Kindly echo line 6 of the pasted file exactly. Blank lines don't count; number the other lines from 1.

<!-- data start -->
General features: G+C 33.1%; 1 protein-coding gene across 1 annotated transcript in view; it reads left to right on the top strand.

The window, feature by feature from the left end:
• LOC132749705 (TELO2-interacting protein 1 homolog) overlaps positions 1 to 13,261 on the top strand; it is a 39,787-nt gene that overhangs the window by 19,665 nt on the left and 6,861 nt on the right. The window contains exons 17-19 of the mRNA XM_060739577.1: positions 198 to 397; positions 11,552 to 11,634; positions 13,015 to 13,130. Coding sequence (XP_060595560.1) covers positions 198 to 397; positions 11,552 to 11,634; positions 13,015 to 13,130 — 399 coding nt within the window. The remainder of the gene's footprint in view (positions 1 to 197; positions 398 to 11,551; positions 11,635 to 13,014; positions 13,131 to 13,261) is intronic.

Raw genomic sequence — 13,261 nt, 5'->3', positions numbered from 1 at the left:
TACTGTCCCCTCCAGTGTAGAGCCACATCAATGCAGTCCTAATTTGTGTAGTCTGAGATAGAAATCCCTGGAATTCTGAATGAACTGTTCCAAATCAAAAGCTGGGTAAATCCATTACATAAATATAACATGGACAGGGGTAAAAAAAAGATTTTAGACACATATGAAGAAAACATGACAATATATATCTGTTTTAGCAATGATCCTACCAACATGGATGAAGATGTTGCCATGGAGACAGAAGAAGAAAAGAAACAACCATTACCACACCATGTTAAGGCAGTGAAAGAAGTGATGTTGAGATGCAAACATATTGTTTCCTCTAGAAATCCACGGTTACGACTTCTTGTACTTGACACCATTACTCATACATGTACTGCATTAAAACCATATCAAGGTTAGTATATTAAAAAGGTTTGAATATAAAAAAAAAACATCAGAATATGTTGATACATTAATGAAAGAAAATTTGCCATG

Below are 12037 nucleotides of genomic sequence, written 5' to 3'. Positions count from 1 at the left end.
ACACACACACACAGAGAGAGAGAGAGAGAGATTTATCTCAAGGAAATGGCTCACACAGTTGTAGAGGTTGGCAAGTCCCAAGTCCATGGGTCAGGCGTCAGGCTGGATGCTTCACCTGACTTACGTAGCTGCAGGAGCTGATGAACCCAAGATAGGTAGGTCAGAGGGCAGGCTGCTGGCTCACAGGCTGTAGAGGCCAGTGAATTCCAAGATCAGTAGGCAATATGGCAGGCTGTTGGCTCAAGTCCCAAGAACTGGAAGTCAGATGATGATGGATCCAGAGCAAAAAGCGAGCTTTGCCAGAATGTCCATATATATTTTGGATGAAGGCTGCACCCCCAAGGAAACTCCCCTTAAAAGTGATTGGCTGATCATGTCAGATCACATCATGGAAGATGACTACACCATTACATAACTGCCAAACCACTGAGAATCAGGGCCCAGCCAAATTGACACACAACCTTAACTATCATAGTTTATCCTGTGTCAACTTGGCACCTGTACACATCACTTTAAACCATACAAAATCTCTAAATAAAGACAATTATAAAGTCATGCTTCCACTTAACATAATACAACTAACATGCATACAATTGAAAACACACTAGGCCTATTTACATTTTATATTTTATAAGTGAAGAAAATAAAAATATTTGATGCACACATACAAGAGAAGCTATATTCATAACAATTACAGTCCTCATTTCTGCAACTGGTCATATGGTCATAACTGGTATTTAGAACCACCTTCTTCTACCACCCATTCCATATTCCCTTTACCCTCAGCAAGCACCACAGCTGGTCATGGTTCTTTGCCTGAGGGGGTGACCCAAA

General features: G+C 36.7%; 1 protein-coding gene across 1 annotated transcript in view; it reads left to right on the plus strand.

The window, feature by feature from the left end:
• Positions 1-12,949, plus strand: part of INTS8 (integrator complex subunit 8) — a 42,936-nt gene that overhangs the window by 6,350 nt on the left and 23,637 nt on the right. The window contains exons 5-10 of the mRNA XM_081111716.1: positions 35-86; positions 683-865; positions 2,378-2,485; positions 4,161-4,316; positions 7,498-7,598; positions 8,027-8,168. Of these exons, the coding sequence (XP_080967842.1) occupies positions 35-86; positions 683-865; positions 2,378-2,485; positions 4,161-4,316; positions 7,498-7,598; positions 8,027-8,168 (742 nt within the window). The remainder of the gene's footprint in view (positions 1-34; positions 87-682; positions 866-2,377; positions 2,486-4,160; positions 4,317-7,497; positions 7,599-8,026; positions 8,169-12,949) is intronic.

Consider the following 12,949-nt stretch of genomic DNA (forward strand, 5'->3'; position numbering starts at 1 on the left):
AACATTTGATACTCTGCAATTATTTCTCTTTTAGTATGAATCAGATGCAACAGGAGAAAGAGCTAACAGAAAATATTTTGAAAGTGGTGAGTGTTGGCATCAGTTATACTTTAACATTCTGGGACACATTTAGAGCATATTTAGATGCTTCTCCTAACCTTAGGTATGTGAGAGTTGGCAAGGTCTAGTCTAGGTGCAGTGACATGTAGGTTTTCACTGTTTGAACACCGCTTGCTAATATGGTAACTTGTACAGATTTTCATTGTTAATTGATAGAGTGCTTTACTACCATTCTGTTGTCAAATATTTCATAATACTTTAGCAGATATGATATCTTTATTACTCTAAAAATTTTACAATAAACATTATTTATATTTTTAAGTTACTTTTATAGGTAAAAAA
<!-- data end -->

Below are 12037 nucleotides of genomic sequence, written 5' to 3'. Positions count from 1 at the left end.